(3) Materiel developers will submit all requirements for NET ammunition to the AMC munitions manager. The AMC munitions manager will perform an administrative review of all requests to ensure they comply with DCS, G-3/5/7 guidance prior to forwarding them to the DCS, G-3/5/7 munitions management office for consideration. Requests must contain

(a) A description of the NET to be conducted, according to the TRADOC-approved NET plan.

(b) The NET schedule (including units to undergo NET) and dates and locations of the planned NET.

(c) A by-DODIC and nomenclature listing of the quantities of munitions required for each fiscal year the NET will be conducted.

(d) A POC through which support can be coordinated and contact information for the POC.

(4) Upon receiving written concurrence from the DCS, G-3/5/7 munitions management office, the materiel developer will work with the appropriate Army Command ammunition manager to coordinate the NET.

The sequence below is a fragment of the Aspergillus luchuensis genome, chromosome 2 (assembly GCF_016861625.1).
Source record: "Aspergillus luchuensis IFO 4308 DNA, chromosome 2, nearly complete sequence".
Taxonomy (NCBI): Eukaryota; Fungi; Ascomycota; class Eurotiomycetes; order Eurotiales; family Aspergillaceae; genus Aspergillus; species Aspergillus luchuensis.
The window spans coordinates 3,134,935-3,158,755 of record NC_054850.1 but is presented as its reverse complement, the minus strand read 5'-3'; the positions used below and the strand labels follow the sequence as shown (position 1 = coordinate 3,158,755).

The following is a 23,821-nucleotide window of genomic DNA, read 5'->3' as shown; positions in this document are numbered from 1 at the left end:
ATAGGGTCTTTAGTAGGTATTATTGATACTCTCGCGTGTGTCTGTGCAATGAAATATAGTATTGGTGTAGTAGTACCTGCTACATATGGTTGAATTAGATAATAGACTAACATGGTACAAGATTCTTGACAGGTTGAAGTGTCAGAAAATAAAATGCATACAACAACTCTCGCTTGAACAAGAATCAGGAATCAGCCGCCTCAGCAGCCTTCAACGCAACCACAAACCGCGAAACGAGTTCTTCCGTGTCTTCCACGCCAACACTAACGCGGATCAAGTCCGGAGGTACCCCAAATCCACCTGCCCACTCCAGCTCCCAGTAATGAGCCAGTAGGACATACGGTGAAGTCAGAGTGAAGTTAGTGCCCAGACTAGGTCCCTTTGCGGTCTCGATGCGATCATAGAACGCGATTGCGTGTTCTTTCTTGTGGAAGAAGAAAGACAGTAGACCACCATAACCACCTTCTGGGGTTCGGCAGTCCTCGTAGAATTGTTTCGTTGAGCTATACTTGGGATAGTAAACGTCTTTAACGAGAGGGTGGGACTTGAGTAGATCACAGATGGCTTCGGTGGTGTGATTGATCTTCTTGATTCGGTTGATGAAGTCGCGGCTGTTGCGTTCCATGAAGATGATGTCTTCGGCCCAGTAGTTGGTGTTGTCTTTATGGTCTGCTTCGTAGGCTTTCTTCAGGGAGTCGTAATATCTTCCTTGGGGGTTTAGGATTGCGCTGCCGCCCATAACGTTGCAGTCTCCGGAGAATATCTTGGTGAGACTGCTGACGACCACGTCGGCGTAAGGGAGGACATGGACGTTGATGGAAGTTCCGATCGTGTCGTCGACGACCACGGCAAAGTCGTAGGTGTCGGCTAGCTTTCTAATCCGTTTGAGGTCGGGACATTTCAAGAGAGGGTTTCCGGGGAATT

(5) If DCS, G-3/5/7 munitions managers nonconcur with the materiel developer's proposal, the materiel developer is responsible for providing all munitions needed to fully resource the TRADOC-approved NET plan.

(6) Materiel developers who fail to plan for NET may be required to transfer funds to the Joint Munitions Command (JMC) to pay for required munitions.

s. Nonstandard ammunition.

(1) Nonstandard munitions are those munitions and explosives that

(a) Have not completed safety type classification and may pose unacceptable risks to personnel or equipment.

(b) Do not have a National Stock Number (NSN) or DODIC.

(c) Are not managed by the JMC or the Army Missile Command (AMCOM).

(2) The ACOMs that require nonstandard ammunition for training will request the required munitions through the DCS, G-3/5/7 munitions management office. The DCS, G-3 will forward approved requests to ASA(ALT) PEOs for execution.

(3) All requests for nonstandard ammunition will include the following information:

(a) Nomenclature (type and caliber).

(b) Quantity.

(c) Manufacturer, source, and vendor information.

(d) Explanation of why the requirement cannot be satisfied with standard Army ammunition.